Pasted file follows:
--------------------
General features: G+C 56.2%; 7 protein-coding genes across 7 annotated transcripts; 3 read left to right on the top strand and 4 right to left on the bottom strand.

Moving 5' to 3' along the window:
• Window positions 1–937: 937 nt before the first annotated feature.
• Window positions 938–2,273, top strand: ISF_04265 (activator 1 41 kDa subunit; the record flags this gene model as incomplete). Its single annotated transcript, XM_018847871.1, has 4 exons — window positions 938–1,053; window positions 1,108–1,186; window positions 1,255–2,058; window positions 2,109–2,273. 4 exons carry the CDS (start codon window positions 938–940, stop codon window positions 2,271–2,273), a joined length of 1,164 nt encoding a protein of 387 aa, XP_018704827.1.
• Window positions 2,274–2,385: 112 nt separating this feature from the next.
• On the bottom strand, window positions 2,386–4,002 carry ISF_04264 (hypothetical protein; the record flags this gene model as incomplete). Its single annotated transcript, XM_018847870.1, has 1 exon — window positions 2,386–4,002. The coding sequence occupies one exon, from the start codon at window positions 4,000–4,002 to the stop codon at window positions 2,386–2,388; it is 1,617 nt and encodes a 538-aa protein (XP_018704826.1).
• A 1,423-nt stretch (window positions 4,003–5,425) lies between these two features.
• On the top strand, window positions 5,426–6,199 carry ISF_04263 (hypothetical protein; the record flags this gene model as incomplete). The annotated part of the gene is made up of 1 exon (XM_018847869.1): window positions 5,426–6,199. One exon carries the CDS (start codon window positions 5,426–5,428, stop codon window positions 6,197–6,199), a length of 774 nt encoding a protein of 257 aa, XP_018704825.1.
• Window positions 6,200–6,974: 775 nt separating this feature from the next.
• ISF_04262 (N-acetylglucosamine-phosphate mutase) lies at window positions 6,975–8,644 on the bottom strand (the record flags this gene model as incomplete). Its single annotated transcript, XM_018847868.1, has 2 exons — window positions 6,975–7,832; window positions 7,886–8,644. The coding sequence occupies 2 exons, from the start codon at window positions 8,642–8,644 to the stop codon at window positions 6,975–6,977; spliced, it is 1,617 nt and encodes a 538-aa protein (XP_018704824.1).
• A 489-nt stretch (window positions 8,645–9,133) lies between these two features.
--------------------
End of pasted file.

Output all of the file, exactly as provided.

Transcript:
General features: G+C 56.2%; 7 protein-coding genes across 7 annotated transcripts; 3 read left to right on the top strand and 4 right to left on the bottom strand.

Moving 5' to 3' along the window:
• Window positions 1–937: 937 nt before the first annotated feature.
• Window positions 938–2,273, top strand: ISF_04265 (activator 1 41 kDa subunit; the record flags this gene model as incomplete). Its single annotated transcript, XM_018847871.1, has 4 exons — window positions 938–1,053; window positions 1,108–1,186; window positions 1,255–2,058; window positions 2,109–2,273. 4 exons carry the CDS (start codon window positions 938–940, stop codon window positions 2,271–2,273), a joined length of 1,164 nt encoding a protein of 387 aa, XP_018704827.1.
• Window positions 2,274–2,385: 112 nt separating this feature from the next.
• On the bottom strand, window positions 2,386–4,002 carry ISF_04264 (hypothetical protein; the record flags this gene model as incomplete). Its single annotated transcript, XM_018847870.1, has 1 exon — window positions 2,386–4,002. The coding sequence occupies one exon, from the start codon at window positions 4,000–4,002 to the stop codon at window positions 2,386–2,388; it is 1,617 nt and encodes a 538-aa protein (XP_018704826.1).
• A 1,423-nt stretch (window positions 4,003–5,425) lies between these two features.
• On the top strand, window positions 5,426–6,199 carry ISF_04263 (hypothetical protein; the record flags this gene model as incomplete). The annotated part of the gene is made up of 1 exon (XM_018847869.1): window positions 5,426–6,199. One exon carries the CDS (start codon window positions 5,426–5,428, stop codon window positions 6,197–6,199), a length of 774 nt encoding a protein of 257 aa, XP_018704825.1.
• Window positions 6,200–6,974: 775 nt separating this feature from the next.
• ISF_04262 (N-acetylglucosamine-phosphate mutase) lies at window positions 6,975–8,644 on the bottom strand (the record flags this gene model as incomplete). Its single annotated transcript, XM_018847868.1, has 2 exons — window positions 6,975–7,832; window positions 7,886–8,644. The coding sequence occupies 2 exons, from the start codon at window positions 8,642–8,644 to the stop codon at window positions 6,975–6,977; spliced, it is 1,617 nt and encodes a 538-aa protein (XP_018704824.1).
• A 489-nt stretch (window positions 8,645–9,133) lies between these two features.